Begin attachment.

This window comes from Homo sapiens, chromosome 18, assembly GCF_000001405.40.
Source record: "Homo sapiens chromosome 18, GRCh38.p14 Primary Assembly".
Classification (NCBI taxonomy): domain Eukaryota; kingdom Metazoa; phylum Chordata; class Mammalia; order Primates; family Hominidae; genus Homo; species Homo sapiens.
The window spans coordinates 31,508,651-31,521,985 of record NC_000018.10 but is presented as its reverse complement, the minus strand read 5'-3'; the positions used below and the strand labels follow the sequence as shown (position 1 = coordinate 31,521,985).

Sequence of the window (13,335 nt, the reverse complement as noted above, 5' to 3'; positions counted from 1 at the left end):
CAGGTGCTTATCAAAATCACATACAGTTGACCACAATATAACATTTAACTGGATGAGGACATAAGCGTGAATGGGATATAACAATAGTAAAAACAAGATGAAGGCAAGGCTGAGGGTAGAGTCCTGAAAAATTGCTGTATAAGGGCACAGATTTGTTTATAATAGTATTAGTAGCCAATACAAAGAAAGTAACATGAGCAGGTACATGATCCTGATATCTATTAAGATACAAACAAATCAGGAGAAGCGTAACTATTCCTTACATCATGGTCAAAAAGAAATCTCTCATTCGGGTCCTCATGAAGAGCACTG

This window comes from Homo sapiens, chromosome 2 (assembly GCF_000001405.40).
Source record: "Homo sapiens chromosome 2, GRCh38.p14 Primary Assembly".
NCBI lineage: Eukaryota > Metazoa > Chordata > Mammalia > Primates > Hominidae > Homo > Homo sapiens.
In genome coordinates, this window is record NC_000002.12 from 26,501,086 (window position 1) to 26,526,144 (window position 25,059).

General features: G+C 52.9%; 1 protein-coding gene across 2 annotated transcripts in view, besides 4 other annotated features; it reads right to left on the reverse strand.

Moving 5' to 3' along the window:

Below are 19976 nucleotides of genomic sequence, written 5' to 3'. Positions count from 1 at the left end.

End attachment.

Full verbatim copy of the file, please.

This window comes from Homo sapiens, chromosome 18, assembly GCF_000001405.40.
Source record: "Homo sapiens chromosome 18, GRCh38.p14 Primary Assembly".
Classification (NCBI taxonomy): domain Eukaryota; kingdom Metazoa; phylum Chordata; class Mammalia; order Primates; family Hominidae; genus Homo; species Homo sapiens.
The window spans coordinates 31,508,651-31,521,985 of record NC_000018.10 but is presented as its reverse complement, the minus strand read 5'-3'; the positions used below and the strand labels follow the sequence as shown (position 1 = coordinate 31,521,985).

Sequence of the window (13,335 nt, the reverse complement as noted above, 5' to 3'; positions counted from 1 at the left end):
CAGGTGCTTATCAAAATCACATACAGTTGACCACAATATAACATTTAACTGGATGAGGACATAAGCGTGAATGGGATATAACAATAGTAAAAACAAGATGAAGGCAAGGCTGAGGGTAGAGTCCTGAAAAATTGCTGTATAAGGGCACAGATTTGTTTATAATAGTATTAGTAGCCAATACAAAGAAAGTAACATGAGCAGGTACATGATCCTGATATCTATTAAGATACAAACAAATCAGGAGAAGCGTAACTATTCCTTACATCATGGTCAAAAAGAAATCTCTCATTCGGGTCCTCATGAAGAGCACTG

This window comes from Homo sapiens, chromosome 2 (assembly GCF_000001405.40).
Source record: "Homo sapiens chromosome 2, GRCh38.p14 Primary Assembly".
NCBI lineage: Eukaryota > Metazoa > Chordata > Mammalia > Primates > Hominidae > Homo > Homo sapiens.
In genome coordinates, this window is record NC_000002.12 from 26,501,086 (window position 1) to 26,526,144 (window position 25,059).

General features: G+C 52.9%; 1 protein-coding gene across 2 annotated transcripts in view, besides 4 other annotated features; it reads right to left on the reverse strand.

Moving 5' to 3' along the window:

Below are 19976 nucleotides of genomic sequence, written 5' to 3'. Positions count from 1 at the left end.